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GRAINS-Soybeans head for biggest weekly loss in a year

* Soybeans down over 5 pct this week, most since July 2016

* Improving Midwest weather hits soybean prices

* Corn also lower on week, focus shifts to USDA August report

* Wheat near 7-week low; slow exports, big Russia crop weigh

(Updates with European trading, changes byline/dateline) PARIS/SINGAPORE, Aug 4 (Reuters) - Chicago soybean futures slipped on Friday, holding near a one-month low and poised for the biggest weekly fall in a year as crop-friendly weather in the United States dampened prices. Chicago wheat edged higher, consolidating above a seven-week low but still on track for a fourth straight week of declines as ample global supplies and disappointing U.S. weekly exports weighed on the market. Corn was also slightly higher on the day but set for a drop for the second week in a row as improving weather conditions offset support from private harvest estimates that came below the U.S. government's official forecast. The Chicago Board of Trade's most-active soybean contract was down 0.2 percent at $9.58-1/4 a bushel by 0959 GMT, close to Thursday's low of $9.55-1/2, a level not seen since June 30. It has dropped 5.4 percent so far this week, the largest decline since July 2016. Soybean prices have been pressured by forecasts of showers in Iowa and Minnesota, the second and third-biggest soy-producing states in the United States. Soybeans this month are setting pods, the key stage for determining yields. "Weather forecasters' predictions are largely being realised with more rain and cooler temperatures," said Tobin Gorey, director of agricultural strategy at Commonwealth Bank of Australia in Sydney. "The forecasters also expect more of the same at different times for the next week or so. August, the danger period for soybean crops, is looking benign for now." CBOT corn was up 0.4 percent at $3.79-1/4 a bushel but was down more than 2 percent over the week. Private analytics firm Informa Economics on Thursday pegged the U.S. corn yield at 165.9 bushels per acre (bpa), trade sources said, joining brokerage INTL FCStone in pegging yields below the USDA's trend-based forecast of 170.7 bpa. Market attention is turning towards the USDA's monthly supply and demand report on Aug. 10 in which it will update its corn yield projection including first data from field surveys. But the full impact of a hot and dry summer in the U.S. Midwest is unlikely to show up in the government's next estimate of the U.S. corn crop as it typically makes just small adjustments to its harvest outlook during August. CBOT wheat was up 0.3 percent at $4.59 a bushel, near Thursday's seven-week low of $4.54-1/4 and down 4.6 percent so far this week. The U.S. Department of Agriculture reported export sales of U.S. wheat in the latest week at 145,500 tonnes, a marketing year low that fell below a range of trade expectations for 300,000 to 500,000 tonnes. This added pressure from rising expectations for harvest production in Russia, a leading wheat exporter.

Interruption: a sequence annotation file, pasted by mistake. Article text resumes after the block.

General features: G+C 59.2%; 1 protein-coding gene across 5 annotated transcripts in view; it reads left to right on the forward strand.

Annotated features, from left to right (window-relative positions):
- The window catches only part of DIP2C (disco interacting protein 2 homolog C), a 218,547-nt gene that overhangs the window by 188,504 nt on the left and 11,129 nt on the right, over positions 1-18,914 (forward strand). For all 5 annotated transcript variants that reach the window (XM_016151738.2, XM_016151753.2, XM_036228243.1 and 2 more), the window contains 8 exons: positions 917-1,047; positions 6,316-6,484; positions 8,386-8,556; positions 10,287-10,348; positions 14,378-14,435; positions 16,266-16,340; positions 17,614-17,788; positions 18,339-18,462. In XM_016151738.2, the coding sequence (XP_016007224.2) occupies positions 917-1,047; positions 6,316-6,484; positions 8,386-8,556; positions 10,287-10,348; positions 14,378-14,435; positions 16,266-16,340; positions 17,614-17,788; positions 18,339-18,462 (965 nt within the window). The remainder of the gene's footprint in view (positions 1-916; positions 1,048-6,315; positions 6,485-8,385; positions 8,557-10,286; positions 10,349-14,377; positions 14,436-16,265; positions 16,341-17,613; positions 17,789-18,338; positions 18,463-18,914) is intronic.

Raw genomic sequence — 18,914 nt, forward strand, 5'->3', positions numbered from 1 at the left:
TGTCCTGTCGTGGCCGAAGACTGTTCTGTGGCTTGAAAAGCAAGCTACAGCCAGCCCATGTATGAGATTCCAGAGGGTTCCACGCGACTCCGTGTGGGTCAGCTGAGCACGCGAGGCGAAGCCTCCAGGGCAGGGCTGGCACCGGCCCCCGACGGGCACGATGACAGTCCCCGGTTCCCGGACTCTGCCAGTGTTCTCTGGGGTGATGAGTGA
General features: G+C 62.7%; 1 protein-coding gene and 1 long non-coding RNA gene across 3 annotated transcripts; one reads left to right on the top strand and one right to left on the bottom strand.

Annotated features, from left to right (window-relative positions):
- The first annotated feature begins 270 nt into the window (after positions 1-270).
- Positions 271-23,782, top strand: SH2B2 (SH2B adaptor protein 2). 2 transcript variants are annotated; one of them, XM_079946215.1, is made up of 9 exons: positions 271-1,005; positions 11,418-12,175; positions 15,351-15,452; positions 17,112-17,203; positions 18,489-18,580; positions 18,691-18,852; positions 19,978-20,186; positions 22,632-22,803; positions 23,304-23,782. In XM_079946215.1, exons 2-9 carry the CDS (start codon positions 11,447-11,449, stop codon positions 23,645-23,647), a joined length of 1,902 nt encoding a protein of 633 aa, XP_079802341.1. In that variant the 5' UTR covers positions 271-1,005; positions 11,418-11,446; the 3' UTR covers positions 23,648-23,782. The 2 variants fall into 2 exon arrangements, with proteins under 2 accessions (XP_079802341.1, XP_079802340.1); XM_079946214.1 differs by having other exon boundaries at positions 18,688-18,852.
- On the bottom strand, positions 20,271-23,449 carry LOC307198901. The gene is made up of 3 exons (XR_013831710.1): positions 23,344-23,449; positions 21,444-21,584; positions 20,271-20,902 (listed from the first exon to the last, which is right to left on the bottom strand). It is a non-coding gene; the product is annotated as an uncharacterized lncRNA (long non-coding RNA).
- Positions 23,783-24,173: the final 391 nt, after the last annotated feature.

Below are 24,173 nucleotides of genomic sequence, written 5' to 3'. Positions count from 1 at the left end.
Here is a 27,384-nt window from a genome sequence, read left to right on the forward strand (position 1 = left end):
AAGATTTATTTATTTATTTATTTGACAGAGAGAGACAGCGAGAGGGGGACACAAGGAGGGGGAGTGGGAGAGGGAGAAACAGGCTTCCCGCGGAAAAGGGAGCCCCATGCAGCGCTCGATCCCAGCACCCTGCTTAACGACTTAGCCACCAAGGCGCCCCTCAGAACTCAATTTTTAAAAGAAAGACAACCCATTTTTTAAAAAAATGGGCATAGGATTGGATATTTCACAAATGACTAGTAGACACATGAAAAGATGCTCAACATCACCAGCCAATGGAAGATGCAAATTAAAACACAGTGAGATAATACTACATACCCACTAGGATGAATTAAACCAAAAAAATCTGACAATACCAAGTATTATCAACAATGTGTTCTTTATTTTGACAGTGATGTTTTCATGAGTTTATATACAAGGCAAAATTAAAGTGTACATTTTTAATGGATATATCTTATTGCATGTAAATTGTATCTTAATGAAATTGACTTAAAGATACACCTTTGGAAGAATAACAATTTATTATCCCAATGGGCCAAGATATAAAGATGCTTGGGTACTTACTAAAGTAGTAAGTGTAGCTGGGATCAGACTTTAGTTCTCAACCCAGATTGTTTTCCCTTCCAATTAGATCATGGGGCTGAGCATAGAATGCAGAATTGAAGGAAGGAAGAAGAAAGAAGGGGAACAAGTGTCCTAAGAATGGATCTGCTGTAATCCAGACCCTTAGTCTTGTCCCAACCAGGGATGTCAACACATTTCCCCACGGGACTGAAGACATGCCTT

Prices at 0959 GMT

Last Change Pct End Ytd Pct Move 2016 Move CBOT wheat 459.00 1.25 0.27 408.00 12.50 CBOT corn 379.25 1.50 0.40 352.00 7.74 CBOT soy 958.25 -2.25 -0.23 1004.00 -4.56 Paris wheat Dec 168.75 0.50 0.30 175.00 -3.57 Paris maize Nov 164.00 0.25 0.15 170.00 -3.53 Paris rape Nov 365.25 -0.75 -0.20 383.25 -4.70 WTI crude oil 48.67 -0.36 -0.73 53.72 -9.40 Euro/dlr 1.19 0.00 0.12

Most active contracts - Wheat, corn and soy US cents/bushel, Paris futures in euros per tonne

(Reporting by Naveen Thukral in Singapore and Gus Trompiz in Paris; Editing by Greg Mahlich)